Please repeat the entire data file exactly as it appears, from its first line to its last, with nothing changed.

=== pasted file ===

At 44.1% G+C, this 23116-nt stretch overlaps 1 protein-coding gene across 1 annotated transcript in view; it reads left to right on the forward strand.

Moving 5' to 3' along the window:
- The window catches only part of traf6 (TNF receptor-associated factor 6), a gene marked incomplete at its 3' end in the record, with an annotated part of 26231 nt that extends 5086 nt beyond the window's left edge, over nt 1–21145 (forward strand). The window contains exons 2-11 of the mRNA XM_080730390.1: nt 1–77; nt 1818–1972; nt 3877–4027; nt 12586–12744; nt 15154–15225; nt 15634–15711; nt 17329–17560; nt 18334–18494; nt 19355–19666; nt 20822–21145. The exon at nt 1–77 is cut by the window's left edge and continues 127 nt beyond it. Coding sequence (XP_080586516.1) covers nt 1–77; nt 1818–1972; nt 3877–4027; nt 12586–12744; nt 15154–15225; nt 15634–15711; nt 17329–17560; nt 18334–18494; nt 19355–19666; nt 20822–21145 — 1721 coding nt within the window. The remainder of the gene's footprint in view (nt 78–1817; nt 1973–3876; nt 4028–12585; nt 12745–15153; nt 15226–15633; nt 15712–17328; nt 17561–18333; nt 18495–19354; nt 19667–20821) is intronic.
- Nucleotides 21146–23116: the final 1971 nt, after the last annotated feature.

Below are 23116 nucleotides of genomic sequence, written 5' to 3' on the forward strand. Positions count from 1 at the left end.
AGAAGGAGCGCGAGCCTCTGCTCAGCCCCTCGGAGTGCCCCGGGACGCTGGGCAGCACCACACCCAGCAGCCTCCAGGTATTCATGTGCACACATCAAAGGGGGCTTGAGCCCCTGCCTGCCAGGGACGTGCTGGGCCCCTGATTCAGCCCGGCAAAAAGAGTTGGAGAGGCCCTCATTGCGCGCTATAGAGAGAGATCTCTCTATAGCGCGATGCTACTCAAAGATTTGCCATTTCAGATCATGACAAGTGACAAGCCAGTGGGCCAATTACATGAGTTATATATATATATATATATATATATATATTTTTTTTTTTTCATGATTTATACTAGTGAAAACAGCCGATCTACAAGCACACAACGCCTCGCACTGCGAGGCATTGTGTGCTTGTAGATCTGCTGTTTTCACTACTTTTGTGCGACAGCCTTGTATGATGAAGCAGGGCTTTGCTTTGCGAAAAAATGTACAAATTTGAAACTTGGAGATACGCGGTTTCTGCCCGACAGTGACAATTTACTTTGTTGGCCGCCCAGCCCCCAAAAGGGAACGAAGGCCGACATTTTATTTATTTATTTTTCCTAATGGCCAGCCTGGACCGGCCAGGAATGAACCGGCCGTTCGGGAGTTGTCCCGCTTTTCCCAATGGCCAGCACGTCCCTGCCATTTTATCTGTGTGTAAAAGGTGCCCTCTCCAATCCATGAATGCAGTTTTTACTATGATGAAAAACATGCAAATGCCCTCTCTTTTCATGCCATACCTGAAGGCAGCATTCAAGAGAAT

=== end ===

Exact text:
At 44.1% G+C, this 23116-nt stretch overlaps 1 protein-coding gene across 1 annotated transcript in view; it reads left to right on the forward strand.

Moving 5' to 3' along the window:
- The window catches only part of traf6 (TNF receptor-associated factor 6), a gene marked incomplete at its 3' end in the record, with an annotated part of 26231 nt that extends 5086 nt beyond the window's left edge, over nt 1–21145 (forward strand). The window contains exons 2-11 of the mRNA XM_080730390.1: nt 1–77; nt 1818–1972; nt 3877–4027; nt 12586–12744; nt 15154–15225; nt 15634–15711; nt 17329–17560; nt 18334–18494; nt 19355–19666; nt 20822–21145. The exon at nt 1–77 is cut by the window's left edge and continues 127 nt beyond it. Coding sequence (XP_080586516.1) covers nt 1–77; nt 1818–1972; nt 3877–4027; nt 12586–12744; nt 15154–15225; nt 15634–15711; nt 17329–17560; nt 18334–18494; nt 19355–19666; nt 20822–21145 — 1721 coding nt within the window. The remainder of the gene's footprint in view (nt 78–1817; nt 1973–3876; nt 4028–12585; nt 12745–15153; nt 15226–15633; nt 15712–17328; nt 17561–18333; nt 18495–19354; nt 19667–20821) is intronic.
- Nucleotides 21146–23116: the final 1971 nt, after the last annotated feature.

Below are 23116 nucleotides of genomic sequence, written 5' to 3' on the forward strand. Positions count from 1 at the left end.
AGAAGGAGCGCGAGCCTCTGCTCAGCCCCTCGGAGTGCCCCGGGACGCTGGGCAGCACCACACCCAGCAGCCTCCAGGTATTCATGTGCACACATCAAAGGGGGCTTGAGCCCCTGCCTGCCAGGGACGTGCTGGGCCCCTGATTCAGCCCGGCAAAAAGAGTTGGAGAGGCCCTCATTGCGCGCTATAGAGAGAGATCTCTCTATAGCGCGATGCTACTCAAAGATTTGCCATTTCAGATCATGACAAGTGACAAGCCAGTGGGCCAATTACATGAGTTATATATATATATATATATATATATATATTTTTTTTTTTTCATGATTTATACTAGTGAAAACAGCCGATCTACAAGCACACAACGCCTCGCACTGCGAGGCATTGTGTGCTTGTAGATCTGCTGTTTTCACTACTTTTGTGCGACAGCCTTGTATGATGAAGCAGGGCTTTGCTTTGCGAAAAAATGTACAAATTTGAAACTTGGAGATACGCGGTTTCTGCCCGACAGTGACAATTTACTTTGTTGGCCGCCCAGCCCCCAAAAGGGAACGAAGGCCGACATTTTATTTATTTATTTTTCCTAATGGCCAGCCTGGACCGGCCAGGAATGAACCGGCCGTTCGGGAGTTGTCCCGCTTTTCCCAATGGCCAGCACGTCCCTGCCATTTTATCTGTGTGTAAAAGGTGCCCTCTCCAATCCATGAATGCAGTTTTTACTATGATGAAAAACATGCAAATGCCCTCTCTTTTCATGCCATACCTGAAGGCAGCATTCAAGAGAAT